Gordon-Reed wins a MacArthur Fellowship
Annette Gordon-Reed ’84, an award-winning historian, is one of 23 recipients of the 2010 MacArthur Fellowship, more commonly known as the MacArthur “Genius Award.”
Gordon-Reed—a recipient of the National Humanities Medal, the Pulitzer Prize and the National Book Award—was recognized for dramatically changing the course of Jeffersonian scholarship. She joined the Harvard faculty in July as a professor at Harvard Law School, a professor of history in the Faculty of Arts and Sciences, and the Carol K. Pforzheimer Professor at the Radcliffe Institute for Advanced Study.
Said Harvard Law School Dean Martha Minow: “Professor Gordon-Reed’s remarkable work will be read for generations because of its originality, scrupulousness, rigor and imagination. We are thrilled that she has joined the Harvard faculty, where she has already brought the law school, history department and Radcliffe Institute into happy collaboration.”
She is the author of several books, including “Thomas Jefferson and Sally Hemings: An American Controversy,” which examines the scholarly writing on the relationship between Jefferson and Hemings.
Two more books, “Jefferson: A Reader on Race” and “Andrew Johnson,” are forthcoming. In addition to her extensive writing on slavery and Thomas Jefferson, Gordon-Reed is also the co-author of “Vernon Can Read!: A Memoir,” which was written with Vernon Jordan Jr. and received the Anisfield-Wolf Book Award.
Gordon-Reed is the editor of “Race on Trial: Law and Justice in American History.”
Whiting to join International Criminal Court
Alex Whiting, an assistant clinical professor at Harvard Law School, will join the International Criminal Court as the investigation coordinator this December. Serving as the deputy to the chief of investigations, he will be responsible for managing and providing legal guidance and direction to all of the ICC’s investigations in this new post.
“This is a superb appointment for the ICC, as well as an unparalleled opportunity for Alex Whiting, whose impressive track record in international and domestic prosecutions and investigations is matched only by his excellent judgment and tenacity,” said Dean Martha Minow, who co-taught a course in the International Criminal Court’s prosecution efforts with Whiting. “We look forward to learning about his experiences, and we are glad he can bring his talents to this challenging and important effort,” she said.
Whiting will take on existing ICC investigations in Uganda, the Democratic Republic of Congo, Sudan, the Central African Republic and Kenya, among other countries.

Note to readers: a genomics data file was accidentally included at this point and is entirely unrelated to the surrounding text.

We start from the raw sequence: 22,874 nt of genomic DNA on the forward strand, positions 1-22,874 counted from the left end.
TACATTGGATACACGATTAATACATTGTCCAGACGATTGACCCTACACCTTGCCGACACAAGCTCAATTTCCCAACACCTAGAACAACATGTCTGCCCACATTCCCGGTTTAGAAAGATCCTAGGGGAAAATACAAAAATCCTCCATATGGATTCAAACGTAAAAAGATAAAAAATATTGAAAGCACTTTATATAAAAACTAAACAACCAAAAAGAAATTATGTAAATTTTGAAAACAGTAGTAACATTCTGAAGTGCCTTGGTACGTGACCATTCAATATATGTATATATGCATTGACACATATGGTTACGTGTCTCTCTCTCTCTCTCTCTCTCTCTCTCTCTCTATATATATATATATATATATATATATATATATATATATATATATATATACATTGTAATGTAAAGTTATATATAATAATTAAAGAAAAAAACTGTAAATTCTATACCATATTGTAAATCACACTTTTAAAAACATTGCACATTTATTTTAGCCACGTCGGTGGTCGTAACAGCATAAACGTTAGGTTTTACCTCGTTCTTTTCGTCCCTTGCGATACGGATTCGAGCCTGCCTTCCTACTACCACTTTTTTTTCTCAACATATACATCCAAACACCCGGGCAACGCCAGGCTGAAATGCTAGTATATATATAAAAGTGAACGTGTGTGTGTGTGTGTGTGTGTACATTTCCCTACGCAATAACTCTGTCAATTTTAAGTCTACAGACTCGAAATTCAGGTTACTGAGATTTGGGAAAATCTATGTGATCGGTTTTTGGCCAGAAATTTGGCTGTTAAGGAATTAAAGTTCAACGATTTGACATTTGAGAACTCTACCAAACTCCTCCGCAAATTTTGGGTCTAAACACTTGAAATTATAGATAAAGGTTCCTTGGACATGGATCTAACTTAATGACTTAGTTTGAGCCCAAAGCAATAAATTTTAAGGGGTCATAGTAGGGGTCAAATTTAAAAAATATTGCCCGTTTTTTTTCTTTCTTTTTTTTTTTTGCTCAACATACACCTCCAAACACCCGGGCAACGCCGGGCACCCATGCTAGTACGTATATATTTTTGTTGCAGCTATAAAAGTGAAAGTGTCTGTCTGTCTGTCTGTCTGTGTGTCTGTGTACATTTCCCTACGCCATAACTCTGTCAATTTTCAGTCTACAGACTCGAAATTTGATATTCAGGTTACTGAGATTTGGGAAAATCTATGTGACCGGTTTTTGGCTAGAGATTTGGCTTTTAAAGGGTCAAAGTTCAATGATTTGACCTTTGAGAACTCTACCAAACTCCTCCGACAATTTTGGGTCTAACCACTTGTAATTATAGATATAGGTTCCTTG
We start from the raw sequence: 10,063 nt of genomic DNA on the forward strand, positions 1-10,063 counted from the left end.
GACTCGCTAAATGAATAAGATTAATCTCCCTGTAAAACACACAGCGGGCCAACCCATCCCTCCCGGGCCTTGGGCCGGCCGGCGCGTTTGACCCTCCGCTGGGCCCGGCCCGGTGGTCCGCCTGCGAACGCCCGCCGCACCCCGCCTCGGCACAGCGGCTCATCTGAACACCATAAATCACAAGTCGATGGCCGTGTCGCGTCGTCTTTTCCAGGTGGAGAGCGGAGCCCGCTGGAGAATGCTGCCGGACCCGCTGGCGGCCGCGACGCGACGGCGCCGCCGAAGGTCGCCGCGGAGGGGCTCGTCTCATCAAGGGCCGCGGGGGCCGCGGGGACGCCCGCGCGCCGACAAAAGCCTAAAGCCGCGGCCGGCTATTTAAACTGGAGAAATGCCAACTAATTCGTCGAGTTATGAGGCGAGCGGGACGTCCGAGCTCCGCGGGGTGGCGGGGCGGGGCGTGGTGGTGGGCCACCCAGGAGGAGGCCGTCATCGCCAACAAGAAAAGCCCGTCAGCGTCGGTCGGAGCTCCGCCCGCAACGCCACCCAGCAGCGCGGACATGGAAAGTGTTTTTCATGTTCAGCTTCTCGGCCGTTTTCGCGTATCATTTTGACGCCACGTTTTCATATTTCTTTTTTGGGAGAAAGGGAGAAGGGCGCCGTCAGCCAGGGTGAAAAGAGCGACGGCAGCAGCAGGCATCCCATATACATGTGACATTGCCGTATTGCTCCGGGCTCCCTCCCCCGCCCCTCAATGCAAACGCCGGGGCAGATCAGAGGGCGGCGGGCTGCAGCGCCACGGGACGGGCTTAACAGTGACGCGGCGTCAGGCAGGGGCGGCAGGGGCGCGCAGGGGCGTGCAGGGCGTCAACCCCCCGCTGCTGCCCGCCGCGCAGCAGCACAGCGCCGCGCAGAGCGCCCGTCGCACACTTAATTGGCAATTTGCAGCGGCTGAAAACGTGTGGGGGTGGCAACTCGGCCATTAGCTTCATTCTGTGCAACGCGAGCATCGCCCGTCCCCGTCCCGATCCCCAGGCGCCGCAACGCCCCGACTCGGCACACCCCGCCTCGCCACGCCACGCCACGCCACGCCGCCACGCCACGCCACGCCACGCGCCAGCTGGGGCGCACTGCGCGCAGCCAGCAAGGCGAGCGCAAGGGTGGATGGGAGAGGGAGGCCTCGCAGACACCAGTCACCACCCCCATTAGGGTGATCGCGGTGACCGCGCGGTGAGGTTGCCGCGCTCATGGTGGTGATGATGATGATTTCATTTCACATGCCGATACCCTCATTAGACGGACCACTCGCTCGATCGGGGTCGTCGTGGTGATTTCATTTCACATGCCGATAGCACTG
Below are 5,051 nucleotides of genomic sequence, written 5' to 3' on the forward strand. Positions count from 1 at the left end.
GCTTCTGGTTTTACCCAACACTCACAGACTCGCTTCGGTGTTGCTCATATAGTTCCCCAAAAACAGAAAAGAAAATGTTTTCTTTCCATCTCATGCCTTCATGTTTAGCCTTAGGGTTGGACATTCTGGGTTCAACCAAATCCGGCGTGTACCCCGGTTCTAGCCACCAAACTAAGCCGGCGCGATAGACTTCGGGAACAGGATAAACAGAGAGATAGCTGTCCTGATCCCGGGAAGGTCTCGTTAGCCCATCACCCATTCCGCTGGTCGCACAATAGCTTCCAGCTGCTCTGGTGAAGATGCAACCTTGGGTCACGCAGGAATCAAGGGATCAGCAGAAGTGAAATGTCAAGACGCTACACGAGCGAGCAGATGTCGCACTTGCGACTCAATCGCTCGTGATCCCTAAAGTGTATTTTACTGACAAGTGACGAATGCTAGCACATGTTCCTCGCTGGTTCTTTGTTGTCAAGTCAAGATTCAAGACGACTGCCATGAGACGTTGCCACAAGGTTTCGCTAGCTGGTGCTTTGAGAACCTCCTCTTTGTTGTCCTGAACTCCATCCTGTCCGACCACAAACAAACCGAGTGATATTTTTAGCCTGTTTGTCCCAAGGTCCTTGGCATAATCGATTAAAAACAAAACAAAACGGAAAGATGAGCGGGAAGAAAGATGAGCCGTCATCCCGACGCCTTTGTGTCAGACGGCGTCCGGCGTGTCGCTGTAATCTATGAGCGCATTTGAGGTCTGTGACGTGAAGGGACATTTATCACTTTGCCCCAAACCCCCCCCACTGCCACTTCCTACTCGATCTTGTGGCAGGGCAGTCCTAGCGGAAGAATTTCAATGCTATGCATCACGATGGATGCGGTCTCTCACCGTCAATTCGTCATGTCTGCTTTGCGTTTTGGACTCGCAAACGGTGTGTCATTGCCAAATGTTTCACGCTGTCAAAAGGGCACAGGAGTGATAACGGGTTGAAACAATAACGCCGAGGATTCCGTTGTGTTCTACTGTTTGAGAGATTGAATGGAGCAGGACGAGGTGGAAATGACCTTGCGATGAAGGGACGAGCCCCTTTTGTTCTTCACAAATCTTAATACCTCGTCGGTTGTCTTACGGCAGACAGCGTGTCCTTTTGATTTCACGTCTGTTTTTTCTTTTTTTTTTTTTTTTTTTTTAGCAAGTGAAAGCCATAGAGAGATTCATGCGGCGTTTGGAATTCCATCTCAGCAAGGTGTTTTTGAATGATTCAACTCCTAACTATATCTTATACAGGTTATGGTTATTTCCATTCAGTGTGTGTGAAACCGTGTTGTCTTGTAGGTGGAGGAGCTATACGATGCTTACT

Prior to coming to HLS in 2007, Whiting was a senior trial attorney in the Office of the Prosecutor at the International Criminal Tribunal for the former Yugoslavia. In 2007, he successfully prosecuted a case against Serbian rebel leader Milan Martic, who was sentenced to 35 years in jail by the international war crimes tribunal in The Hague for atrocities carried out in Croatia in the early 1990s.
Neuman elected to the Human Rights Committee
Harvard Law School Professor Gerald Neuman ’80 has been elected to the Human Rights Committee, the premier treaty body in the U.N. human rights system. The committee monitors compliance by 166 states parties with their obligations under the International Covenant on Civil and Political Rights, which is part of the International Bill of Human Rights.
The Human Rights Committee is composed of 18 independent members from 18 different countries with recognized expertise in the field of human rights. Members are elected to four-year terms by states parties.
“Gerry Neuman has not only deep expertise in international human rights law but also superb judgment, an impeccable sense of fairness and remarkable powers of analysis,” said Dean Martha Minow. “He will bring these qualities to the critically important responsibility of implementing the International Covenant on Civil and Political Rights—protecting the rights of individuals and also advancing into practice the vision of human rights that member nations endorsed on paper. This is a terrific appointment for the Human Rights Committee—and a very proud moment for Harvard Law School.”
Neuman, the J. Sinclair Armstrong Professor of International, Foreign, and Comparative Law at Harvard Law School, is an expert on international human rights law, comparative constitutional law, and immigration and nationality law. He is the author of the book “Strangers to the Constitution: Immigrants, Borders and Fundamental Law,” an analysis of the role of location and status in defining constitutional rights, and co-author of the casebook “Human Rights.”
Neuman will begin his term on Jan. 1, 2011.
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